This gallery contains images of the Northern Whaling and Trading Company Store. The close proximity of this building to the shoreline places it at considerable risk due to storm surges, flooding, and ice rafting. Some images in this photo gallery are credited to Sandra Angers-Blondin, Instagram, other images are courtesy of the Yukon Government.
Click on the 3D model of Pauline Cove. Marker (4) shows the location of the Northern Whaling and Trading Company Store within the settlement. Its close proximity to the shoreline make it among the most at risk heritage buildings on Qiqiktaruk/Herschel Island.
Open Access Data
The raw data files for this project are available for download from the archive repository. Scans are .las file format. Please download the metadata template to access metadata associated with each file. All data is published under the Attribution-Non-Commercial Creatives Common License CC BY-NC 4.0 and we would ask that you acknowledge this repository in any research that results from the use of these data sets.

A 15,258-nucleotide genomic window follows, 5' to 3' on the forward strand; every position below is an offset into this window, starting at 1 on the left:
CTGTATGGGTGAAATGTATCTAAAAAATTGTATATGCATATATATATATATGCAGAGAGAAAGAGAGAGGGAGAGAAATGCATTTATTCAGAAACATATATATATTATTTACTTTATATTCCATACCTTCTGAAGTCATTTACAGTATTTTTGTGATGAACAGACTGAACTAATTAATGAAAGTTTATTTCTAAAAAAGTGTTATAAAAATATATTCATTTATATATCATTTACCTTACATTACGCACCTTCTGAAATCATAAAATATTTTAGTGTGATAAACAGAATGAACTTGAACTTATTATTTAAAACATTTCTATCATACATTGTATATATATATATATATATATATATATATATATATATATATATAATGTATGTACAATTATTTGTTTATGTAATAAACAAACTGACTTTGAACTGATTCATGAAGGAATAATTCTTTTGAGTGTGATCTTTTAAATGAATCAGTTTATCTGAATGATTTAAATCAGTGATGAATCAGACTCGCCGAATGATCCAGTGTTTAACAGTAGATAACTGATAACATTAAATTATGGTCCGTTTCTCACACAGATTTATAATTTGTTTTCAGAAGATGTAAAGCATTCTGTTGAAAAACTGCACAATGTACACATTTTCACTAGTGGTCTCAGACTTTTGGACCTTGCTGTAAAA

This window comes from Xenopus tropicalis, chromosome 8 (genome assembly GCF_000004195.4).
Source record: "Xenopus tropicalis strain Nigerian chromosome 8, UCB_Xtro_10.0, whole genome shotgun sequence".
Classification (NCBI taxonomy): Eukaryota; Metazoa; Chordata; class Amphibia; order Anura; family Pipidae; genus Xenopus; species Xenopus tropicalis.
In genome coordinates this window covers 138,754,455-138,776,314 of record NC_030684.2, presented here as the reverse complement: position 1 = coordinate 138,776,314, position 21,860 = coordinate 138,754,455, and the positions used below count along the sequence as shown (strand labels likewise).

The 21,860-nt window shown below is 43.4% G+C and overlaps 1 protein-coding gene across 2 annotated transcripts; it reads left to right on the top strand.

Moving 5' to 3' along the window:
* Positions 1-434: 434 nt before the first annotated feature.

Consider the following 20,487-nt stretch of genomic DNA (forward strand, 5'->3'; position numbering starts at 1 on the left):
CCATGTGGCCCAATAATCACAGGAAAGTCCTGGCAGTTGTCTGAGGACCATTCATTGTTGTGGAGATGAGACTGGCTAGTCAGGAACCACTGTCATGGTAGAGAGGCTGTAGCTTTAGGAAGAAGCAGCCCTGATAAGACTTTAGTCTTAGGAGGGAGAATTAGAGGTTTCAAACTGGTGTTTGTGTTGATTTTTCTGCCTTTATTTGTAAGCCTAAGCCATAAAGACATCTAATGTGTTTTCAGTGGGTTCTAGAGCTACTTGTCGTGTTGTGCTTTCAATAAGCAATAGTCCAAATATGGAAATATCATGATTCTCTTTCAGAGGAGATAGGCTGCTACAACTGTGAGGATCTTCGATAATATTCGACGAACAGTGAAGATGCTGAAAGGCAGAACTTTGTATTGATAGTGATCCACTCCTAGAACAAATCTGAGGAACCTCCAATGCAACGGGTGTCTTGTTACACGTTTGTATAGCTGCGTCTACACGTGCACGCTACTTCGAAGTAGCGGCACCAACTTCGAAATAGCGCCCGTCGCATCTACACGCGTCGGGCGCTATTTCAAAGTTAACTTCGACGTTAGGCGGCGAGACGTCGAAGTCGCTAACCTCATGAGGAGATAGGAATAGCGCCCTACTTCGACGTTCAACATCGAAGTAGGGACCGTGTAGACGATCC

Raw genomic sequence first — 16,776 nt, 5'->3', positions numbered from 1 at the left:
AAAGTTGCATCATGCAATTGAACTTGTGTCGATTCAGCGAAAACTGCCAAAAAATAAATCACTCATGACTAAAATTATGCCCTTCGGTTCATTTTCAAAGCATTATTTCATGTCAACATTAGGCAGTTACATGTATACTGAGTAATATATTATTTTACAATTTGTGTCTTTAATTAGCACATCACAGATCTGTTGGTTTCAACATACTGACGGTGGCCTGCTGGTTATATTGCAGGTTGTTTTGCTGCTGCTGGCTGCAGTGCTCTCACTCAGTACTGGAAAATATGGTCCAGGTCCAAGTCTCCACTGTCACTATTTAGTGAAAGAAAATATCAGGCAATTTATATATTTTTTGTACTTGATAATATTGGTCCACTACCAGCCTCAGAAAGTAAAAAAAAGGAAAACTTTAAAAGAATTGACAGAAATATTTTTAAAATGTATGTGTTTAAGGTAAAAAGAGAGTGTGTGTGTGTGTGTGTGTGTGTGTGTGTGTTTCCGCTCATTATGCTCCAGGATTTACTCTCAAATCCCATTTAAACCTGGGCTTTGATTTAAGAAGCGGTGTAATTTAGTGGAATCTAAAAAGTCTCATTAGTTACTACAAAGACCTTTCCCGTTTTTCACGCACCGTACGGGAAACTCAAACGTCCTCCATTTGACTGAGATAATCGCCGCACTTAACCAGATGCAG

The architectural drawings below were created by Elizabeth Cook, a student in the School of Architecture, Planning and Landscape (SAPL) at the University of Calgary. The drawings were created in Autodesk Revit BIM software using the point clouds captured by the Z+F 5010X and Leica BLK360 scanners. Building Information Modeling (BIM) involves the generation and management of digital representations of the physical and functional characteristics of spaces. We are currently exploring how BIM can be linked with heritage strategies currently used to manage the historic buildings at Pauline Cove – especially in light of current climate change impacts.